Staying on course
On August 9, 2019, during rush hour, London and large parts of England and Wales faced a massive power outage that crippled the entire country.
In February 2021, as Texas battled record-low temperatures and snow and ice rendered the highways impassable, its electric grid operator lost control of the power supply. In the wake of a blackout that lasted for days, senior state legislators requested probes, and citizens demanded accountability from the government.
Closer home, February 2022 saw Mumbai dealing with a significant power outage that affected the city’s central, western, and southern portions, leaving the financial capital without its primary lifeline—the local rail services.
In this context of burgeoning cities and increased demands, the utility sector must develop metrics that can monitor, evaluate, and execute corrective actions during disruptive events and fallouts.
Standard metrics to measure utilities’ performance
The utility sector has evolved globally.
Technological upgrades and new user requirements have led to major developments in the utility sector (transmission and distribution). Even as the industry strives to maximize customer satisfaction, regulators are introducing stringent measures to enhance efficiency.
Key metrics that are used to evaluate performance include:
Availability – The demand vs. supply gap
Quality – Adherence to regulatory voltage levels and frequency, harmonics, system stability, and so on
Reliability – SAIDI, SAIFI, and CAIDI, with the intent to determine the number of interruptions and their duration, as well as the total number of end users affected
Flexibility – Time to respond and cater to sudden changes in power requirements
Affordability – Price per unit for end users
While these metrics are critical, they fail to identify the inherent capability of the grid to effectively cater to consumers in the context of a disruptive event.
Resilience: The new power metric
Resilience encompasses both quantitative and qualitative metrics.
The Electric Power Research Institute (EPRI) defines resilience as the ability to reduce the magnitude and duration of disruptive events through three aspects—prevention, recovery, and survivability. Thus, resilience encompasses both quantitative and qualitative metrics.
Quantitative metrics include availability, reliability, and power quality, while qualitative ones could include factors like the utility’s ability to withstand or prevent the effect of disruptive events. Grid resilience or resiliency goes hand in hand with the grid modernization drive that utilities had to undertake against the backdrop of aging infrastructure, lack of real-time centralized control, and the exponential increase of connecting renewables to the system.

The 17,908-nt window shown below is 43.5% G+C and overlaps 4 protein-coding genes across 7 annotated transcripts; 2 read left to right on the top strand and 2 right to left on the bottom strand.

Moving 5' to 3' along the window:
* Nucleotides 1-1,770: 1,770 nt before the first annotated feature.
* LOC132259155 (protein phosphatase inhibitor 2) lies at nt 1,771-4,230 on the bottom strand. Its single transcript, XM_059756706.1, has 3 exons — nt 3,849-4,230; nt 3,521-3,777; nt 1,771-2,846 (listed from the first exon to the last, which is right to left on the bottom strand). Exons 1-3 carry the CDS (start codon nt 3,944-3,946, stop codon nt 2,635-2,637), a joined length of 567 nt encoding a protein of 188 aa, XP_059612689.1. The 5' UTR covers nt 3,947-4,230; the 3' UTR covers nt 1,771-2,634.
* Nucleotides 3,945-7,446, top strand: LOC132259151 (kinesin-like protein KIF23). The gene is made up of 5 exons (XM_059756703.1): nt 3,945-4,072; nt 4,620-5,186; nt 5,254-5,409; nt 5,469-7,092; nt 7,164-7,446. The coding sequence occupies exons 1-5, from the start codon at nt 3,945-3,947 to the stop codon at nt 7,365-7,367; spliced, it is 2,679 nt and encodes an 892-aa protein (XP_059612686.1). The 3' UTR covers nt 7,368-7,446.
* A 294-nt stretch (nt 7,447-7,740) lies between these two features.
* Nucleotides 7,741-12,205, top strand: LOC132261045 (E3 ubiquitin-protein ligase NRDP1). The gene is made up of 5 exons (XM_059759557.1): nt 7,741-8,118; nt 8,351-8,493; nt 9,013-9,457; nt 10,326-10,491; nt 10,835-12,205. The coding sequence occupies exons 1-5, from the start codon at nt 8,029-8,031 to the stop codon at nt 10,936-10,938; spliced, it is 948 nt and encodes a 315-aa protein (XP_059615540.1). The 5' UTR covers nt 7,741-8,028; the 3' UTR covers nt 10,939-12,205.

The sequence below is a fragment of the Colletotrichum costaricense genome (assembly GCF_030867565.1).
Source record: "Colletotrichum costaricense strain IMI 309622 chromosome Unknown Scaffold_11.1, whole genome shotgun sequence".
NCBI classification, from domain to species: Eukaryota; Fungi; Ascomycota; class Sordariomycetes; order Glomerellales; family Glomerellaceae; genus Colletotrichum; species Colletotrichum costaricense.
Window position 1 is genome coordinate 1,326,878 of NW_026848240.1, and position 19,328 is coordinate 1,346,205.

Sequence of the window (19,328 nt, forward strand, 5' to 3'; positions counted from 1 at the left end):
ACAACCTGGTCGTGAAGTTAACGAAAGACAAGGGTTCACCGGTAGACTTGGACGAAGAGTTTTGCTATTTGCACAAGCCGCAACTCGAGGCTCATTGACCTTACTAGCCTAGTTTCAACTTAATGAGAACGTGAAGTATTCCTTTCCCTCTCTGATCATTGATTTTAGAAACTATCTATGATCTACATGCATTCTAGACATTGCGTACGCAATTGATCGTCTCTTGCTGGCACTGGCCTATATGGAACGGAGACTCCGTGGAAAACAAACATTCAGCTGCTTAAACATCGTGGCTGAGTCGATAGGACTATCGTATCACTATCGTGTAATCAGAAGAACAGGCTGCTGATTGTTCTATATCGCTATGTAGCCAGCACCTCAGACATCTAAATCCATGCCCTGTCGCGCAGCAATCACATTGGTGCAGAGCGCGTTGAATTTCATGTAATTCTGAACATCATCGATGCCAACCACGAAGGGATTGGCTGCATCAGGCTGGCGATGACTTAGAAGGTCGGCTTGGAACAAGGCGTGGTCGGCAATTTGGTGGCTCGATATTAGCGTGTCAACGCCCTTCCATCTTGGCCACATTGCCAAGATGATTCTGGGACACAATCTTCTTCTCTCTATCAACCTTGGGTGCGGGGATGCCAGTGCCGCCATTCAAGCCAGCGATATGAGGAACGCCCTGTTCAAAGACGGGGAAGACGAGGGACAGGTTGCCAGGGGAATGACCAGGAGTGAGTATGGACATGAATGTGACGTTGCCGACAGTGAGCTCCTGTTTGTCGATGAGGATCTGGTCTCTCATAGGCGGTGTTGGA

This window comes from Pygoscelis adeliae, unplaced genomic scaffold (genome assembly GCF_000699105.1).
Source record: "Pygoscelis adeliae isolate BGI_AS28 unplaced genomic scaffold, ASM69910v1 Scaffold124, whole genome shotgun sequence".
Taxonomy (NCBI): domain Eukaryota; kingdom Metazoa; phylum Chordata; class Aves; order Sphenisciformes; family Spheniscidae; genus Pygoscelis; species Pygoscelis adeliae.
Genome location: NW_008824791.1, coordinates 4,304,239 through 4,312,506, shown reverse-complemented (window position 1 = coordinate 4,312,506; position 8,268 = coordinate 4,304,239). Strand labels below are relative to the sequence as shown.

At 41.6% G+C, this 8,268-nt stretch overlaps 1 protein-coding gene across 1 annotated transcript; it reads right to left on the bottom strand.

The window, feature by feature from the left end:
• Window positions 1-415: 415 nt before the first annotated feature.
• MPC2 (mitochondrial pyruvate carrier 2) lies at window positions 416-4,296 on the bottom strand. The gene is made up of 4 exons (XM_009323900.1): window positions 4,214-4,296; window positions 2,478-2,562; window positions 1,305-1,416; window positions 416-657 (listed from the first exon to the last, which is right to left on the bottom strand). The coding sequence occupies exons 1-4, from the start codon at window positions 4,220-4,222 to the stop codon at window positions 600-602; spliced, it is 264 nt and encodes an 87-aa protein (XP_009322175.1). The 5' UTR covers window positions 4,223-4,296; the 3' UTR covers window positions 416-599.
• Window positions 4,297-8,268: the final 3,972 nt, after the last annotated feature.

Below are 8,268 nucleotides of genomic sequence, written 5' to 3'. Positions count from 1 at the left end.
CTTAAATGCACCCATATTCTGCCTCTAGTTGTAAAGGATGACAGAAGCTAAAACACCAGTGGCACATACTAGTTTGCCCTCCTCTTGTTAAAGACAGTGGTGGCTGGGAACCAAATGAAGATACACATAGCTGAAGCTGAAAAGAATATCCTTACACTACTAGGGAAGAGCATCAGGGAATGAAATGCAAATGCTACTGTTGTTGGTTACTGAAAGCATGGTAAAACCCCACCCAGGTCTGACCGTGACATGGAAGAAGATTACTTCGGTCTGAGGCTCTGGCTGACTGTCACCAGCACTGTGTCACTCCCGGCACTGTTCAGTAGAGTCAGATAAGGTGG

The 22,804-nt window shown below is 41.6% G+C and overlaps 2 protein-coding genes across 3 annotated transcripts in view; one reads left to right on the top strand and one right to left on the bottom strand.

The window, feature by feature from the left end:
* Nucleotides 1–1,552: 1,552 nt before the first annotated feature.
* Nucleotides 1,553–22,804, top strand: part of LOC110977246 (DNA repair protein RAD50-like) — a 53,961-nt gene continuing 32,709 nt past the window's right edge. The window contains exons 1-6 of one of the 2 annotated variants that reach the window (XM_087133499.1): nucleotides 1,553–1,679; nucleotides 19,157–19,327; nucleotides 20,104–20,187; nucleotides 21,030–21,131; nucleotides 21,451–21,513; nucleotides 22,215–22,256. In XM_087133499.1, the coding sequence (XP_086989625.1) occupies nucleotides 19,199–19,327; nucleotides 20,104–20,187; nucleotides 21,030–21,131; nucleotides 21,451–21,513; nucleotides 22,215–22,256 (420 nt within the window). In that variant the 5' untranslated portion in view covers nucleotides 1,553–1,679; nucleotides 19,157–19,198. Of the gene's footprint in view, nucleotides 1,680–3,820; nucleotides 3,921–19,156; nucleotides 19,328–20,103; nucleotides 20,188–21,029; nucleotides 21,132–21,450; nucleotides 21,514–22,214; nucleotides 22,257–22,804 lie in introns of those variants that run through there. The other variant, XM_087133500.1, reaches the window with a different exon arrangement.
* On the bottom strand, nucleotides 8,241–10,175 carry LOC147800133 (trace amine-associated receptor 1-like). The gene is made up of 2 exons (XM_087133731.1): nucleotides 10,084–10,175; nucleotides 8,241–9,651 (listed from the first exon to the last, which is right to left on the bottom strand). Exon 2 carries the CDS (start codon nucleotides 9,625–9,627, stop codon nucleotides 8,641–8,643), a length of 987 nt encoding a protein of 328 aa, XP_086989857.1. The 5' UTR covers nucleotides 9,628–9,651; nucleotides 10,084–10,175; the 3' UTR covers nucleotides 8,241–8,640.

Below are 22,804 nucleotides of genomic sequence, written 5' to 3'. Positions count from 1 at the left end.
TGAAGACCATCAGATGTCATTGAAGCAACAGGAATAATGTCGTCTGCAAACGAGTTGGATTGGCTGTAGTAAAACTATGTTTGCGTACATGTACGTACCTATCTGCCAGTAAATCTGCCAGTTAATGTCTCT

A utility is resilient if it continues to serve its consumers despite an untoward event.
This depends on the utility’s ability to withstand disruption and not merely its ability to recover quickly from failure. We can aim to measure the system or asset performance under multiple heads, including:
Headroom and condition of the assets while sustaining or resisting failure
Ability to thwart a physical or cyber attack
Time to restore 100% supply after an event
Responsiveness while catering to sudden supply or demand changes
Ability to resolve congestions without interruption
Ease of absorption of distributed energy resources (DERs) in the system
Thus, quite distinctively, we see three stages of grid resilience:
We can observe and experience the concession and retrieval phases since they are most obviously manifested. By monitoring the time of the outage as well as the time taken for restoration, we will get a discrete idea of the grid’s resilience (illustrated in the resilience trapezoid in Figure 1).
Going beyond grid performance
It is feasible to monitor the confrontation phase.
In addition, operations can also be automated by programming them against certain event thresholds with advanced distribution management. However determining the degree of resistance provided by remedial measures entails many dependent and independent elements, including manual decision-making.
What remains a mystery is the evasion phase and its scope in terms of time and capacity. That is because field assets often suffer uneven non-linear deteriorations, further compounded by external influences. Consequently, the amount of withstanding or evasion will be a real-time conflation of performance metrics, asset conditions, and operational permutations.
Combining phases A, B, and C, gives us a valid measure for gauging grid resilience. As we advance, thinking beyond grid performance and leveraging stakeholder collaboration will be essential to minimize an event's severity and safeguard our world.